If you repeat the same answer again and again, is it the truth?
Five years ago, Futurice was nominated Europe's best workplace for the second time in a row. I ended up talking about our culture in over 200 seminars and events. I was asked the same question over and over again: "What should we do to have a culture similar to yours?”
Each and every time I gave the same answer: "Change your owners, your board of directors, CEO, senior management, middle management and a good part of your staff."
After that, our clients started asking us to help them change their culture in practice. When working with our clients and their employees, it soon dawned on me that my answer to the original question had been ignorant, arrogant, and only partially true. Change is actually quite easy if you just give people new tools to do their work better and in a more meaningful way. New ways of working will help them evolve their thinking as well.
You don’t need to start from scratch in order to have an innovative work culture. You can also build on top of your organization’s existing culture; people can change, and more often than not, they want to change. You, as their change agent, simply need to create an environment that supports this change.
No pain, no gain
Contrary to the popular assumption, a culture where people get to be close to their clients, work in a real team, have clear goals and can decide on their own how to reach them, and are able to constantly validate and update their assumptions, is in face appealing to most people – not just Gen Xers. At this point I have been actively working on culture for more than a decade, and have yet to witness any correlation between age and desire or capability to learn a new working culture.
All that an organization needs is a positive mindset towards change, and tools that support new ways of thinking and working. And most importantly: management needs to give in order to get back later. They need to transfer part of their power to their teams and give them the ability to make their own decisions. It typically hurts at first, but pays off later. It will take some time, but management will eventually get a new, more responsible and meaningful role.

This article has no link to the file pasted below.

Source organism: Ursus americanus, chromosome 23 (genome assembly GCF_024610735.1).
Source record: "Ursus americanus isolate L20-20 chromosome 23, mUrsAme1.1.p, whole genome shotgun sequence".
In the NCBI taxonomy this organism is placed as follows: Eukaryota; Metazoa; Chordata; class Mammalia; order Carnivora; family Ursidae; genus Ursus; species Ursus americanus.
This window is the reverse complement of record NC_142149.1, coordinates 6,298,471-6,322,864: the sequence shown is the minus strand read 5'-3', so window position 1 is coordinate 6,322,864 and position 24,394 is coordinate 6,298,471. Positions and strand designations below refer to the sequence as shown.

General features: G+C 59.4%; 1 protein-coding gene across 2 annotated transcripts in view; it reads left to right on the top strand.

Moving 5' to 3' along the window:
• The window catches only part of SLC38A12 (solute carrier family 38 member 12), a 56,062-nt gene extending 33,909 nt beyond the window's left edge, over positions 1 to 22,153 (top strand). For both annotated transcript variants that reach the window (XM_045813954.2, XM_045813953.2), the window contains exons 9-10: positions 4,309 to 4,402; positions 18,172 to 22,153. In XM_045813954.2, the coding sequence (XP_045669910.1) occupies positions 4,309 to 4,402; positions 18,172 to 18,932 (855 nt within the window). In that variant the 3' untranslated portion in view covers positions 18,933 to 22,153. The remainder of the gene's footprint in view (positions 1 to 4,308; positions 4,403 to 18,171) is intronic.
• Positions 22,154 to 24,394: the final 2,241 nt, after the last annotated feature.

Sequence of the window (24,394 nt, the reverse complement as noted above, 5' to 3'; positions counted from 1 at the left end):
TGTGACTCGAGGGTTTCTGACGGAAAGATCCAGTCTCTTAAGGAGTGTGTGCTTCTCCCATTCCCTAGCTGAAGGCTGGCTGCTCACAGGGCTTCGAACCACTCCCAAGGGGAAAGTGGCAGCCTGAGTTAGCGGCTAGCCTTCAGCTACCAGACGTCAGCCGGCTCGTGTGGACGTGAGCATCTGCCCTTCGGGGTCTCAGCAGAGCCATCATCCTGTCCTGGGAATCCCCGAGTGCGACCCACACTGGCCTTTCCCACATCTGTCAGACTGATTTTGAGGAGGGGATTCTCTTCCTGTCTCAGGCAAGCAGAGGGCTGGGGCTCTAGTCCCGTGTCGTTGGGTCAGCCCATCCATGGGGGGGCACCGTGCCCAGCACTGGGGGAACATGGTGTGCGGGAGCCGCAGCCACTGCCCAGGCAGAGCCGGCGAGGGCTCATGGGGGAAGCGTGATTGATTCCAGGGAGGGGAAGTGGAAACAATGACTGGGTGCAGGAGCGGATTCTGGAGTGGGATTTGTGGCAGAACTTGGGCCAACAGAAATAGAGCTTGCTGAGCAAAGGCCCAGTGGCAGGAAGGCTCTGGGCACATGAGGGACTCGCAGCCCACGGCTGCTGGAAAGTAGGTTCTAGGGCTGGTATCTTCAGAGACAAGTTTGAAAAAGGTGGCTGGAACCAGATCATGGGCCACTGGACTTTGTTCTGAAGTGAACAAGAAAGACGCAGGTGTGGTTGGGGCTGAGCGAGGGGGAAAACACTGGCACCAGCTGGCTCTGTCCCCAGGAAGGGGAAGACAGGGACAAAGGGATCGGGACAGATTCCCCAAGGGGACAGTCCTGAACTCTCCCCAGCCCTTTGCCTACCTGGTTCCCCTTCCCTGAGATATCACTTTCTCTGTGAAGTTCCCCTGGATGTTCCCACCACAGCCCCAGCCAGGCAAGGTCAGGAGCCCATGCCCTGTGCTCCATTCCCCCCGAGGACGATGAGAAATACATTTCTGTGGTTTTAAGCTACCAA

As a “change agent” or “consultant,” I believe that my job is to make myself useless as fast as possible. That is also the reason why we – Risto Sarvas, Marjaana Toiminen and I – have put together some important lessons learned along the way, and included them in our new book, Open Source Tools for Change Agents. The book combines the Lean Service Creation tools as well as our customers’ experiences on utilizing them to accelerate culture change.
It certainly doesn't have all the answers you may need, but it does contain a good selection of essential learnings for a successful culture transformation. I know my endorsement is severely biased, but still – read the book. Although before you rush to do that, please be aware that simply learning the book by heart won't change a damn thing. In order to set the actual change in motion, you must practise, practise, and then practise some more.
Open Source Tools for Change Agents is available as a Kindle ebook on Amazon.
Print copies are available in the Nordics through Adlibris:
If you would like to order a larger batch of books for your organization, please get in touch with the team behind the Lean Service Creation methodology at email@example.com and ask about special bulk order pricing.
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